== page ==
Next BBC chair says it may be worth looking again at licence fee

Richard Sharp describes model as ‘least worst’ option but says he will keep open mind about its future

The licence fee “may be worth reassessing” as the BBC’s future funding is decided, the corporation’s incoming chair has said, describing the model as the “least worst” option but saying he has an open mind about its future.

Richard Sharp, who has been chosen by the government as its preferred candidate for the post, told the Commons’ digital, culture, media and sport select committee his current view was that the licence fee was “fit for purpose”.

But he said: “When we next get the chance to review … it may be worth reassessing. Like anybody I’d come to this with an open mind about what’s appropriate. [The model] is idiosyncratic.”

The remarks from Sharp – who will be deeply involved in discussions over the right model for the corporation’s financial future – came as part of a wide-ranging session that also covered impartiality, the BBC’s internal culture, and his own association with the Conservative party.

His comments may encourage critics of the corporation who view the licence fee model as anachronistic, ahead of the BBC’s charter renewal in December 2027. But Sharp also emphasised the licence fee model meant that “at 43p a day the BBC represents terrific value”.

“What surprised me on some of the statistics is that for what amounts to a regressive tax, the nation broadly supports the licence fee,” he said.

He said his own enthusiasm for the broadcaster’s output dated back to his enjoyment of Andy Pandy as a child, and said he had watched Fleabag with his 90-year-old mother.

But he suggested staff at the organisation had lost trust in leadership and trust in processes, and both needed to be rebuilt.

Referencing the 2012 Pollard inquiry into the Jimmy Savile affair and equal pay cases against the BBC more recently, he said: “Clearly some of the problems it’s had recently are really rather terrible and reflect a culture that needs to be rebuilt so that everybody … who works at the BBC feels proud and happy to work there.”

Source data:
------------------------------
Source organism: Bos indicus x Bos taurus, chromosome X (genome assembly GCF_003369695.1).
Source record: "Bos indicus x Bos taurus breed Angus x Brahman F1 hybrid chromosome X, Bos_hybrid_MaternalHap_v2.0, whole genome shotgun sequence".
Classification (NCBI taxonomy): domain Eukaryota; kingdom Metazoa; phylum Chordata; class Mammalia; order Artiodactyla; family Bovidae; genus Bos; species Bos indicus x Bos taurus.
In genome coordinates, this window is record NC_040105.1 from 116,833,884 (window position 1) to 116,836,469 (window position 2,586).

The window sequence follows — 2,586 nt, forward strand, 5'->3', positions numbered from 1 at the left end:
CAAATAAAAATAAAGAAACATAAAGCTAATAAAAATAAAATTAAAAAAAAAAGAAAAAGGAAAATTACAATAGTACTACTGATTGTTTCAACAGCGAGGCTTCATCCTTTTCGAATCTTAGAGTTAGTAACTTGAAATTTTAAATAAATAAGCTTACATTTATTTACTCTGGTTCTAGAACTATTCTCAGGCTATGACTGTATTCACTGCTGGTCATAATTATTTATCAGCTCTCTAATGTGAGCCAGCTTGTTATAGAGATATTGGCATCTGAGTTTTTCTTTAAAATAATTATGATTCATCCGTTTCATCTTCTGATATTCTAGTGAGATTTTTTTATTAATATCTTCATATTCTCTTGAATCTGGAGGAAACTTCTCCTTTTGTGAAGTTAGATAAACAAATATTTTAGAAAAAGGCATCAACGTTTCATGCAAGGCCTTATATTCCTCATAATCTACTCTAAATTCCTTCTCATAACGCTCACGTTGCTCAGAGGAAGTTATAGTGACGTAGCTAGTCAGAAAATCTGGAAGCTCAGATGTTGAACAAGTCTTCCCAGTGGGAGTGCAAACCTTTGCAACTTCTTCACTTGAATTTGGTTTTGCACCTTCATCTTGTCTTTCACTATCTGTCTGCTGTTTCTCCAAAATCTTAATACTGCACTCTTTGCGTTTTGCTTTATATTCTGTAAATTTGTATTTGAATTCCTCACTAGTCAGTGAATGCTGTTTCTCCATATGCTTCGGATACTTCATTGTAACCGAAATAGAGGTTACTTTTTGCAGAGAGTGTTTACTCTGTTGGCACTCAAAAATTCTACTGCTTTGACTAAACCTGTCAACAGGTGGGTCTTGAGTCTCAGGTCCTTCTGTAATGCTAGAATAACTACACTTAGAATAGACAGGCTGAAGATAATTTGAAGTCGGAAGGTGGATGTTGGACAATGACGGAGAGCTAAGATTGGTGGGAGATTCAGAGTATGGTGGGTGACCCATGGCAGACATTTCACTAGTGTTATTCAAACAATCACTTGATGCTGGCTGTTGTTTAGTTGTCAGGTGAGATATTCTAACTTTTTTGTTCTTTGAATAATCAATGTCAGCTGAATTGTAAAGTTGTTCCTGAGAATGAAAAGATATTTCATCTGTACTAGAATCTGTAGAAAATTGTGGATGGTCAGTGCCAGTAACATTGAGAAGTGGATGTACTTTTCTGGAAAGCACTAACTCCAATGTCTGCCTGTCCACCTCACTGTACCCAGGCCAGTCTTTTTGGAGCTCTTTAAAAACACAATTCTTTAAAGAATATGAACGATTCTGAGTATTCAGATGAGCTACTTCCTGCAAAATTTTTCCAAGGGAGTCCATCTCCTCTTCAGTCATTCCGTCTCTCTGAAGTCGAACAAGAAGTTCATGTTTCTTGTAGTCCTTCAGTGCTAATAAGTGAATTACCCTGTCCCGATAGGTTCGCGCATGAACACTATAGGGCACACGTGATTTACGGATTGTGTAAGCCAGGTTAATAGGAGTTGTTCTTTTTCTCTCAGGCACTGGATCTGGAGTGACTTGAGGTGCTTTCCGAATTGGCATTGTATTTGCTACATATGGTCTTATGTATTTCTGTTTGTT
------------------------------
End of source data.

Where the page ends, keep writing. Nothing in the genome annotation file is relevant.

He said the equal pay issues had “created inevitably a sense of unfairness for people working within the BBC … and that’s not a good culture to have.”

On whether the BBC’s role could be replicated in the marketplace, he said: “I’m familiar with capitalism. I understand what drives Facebook, Google, Apple – I understand that capitalism has its strengths. It also has its fundamental weaknesses and in the area of media and truth and impartial information public service broadcasting has a very important role to play.”

Sharp, a former Goldman Sachs banker who has been an unpaid adviser to the chancellor, Rishi Sunak, on the economic response to coronavirus over the last year, told MPs he felt the BBC’s coverage of Brexit overall had been “incredibly balanced”.

“If you ask me if I think Question Time seemed to have more remainers than Brexiteers, the answer is yes,” he said. “But the breadth of the coverage I thought was incredibly balanced, in a highly toxic environment that was extremely polarised.

“There have been studies and there has been some acknowledgment that some aspects of the Brexit coverage, from time to time, was not balanced. But I think both sides have issues with how the BBC delivered its view.”

He said the BBC had sometimes been guilty of an ad hominem defence – “we are the BBC, therefore we are impartial”.

Sharp – who has been a major donor to the Conservative party in the past, giving more than £400,000 from 2001-10 and much smaller amounts since then – also faced scrutiny over whether he was too close to the government for a position tasked with ensuring impartiality.

He explained his role with Sunak by saying: “My involvement with the chancellor arose from the fact that he actually used to work for me [at Goldman Sachs], and when the pandemic arose he asked me to put aside all my other interests and come in and help.”

He said the process by which he had been appointed was “robust and fair”, and that strong political leanings in candidates for such posts were “not unusual and it’s more common than not. It’s because it attracts people who are committed to public life and want to make a difference.”

He claimed his position on the board of the Centre for Policy Studies, a rightwing thinktank, did not constitute recent political involvement. He gave up that position as a result of his new appointment.

Sharp’s selection as the government’s preferred candidate was announced last Wednesday. In his new post he will be charged with protecting the corporation’s independence and setting its overall strategic direction.

The culture secretary, Oliver Dowden, called him “exactly the chair the BBC needs right now”. The multimillionaire, whose wealth was once estimated by the Sunday Times rich list at about £150m, said he would donate his £160,000 salary to charity.


Archie Bland

The GuardianTramp

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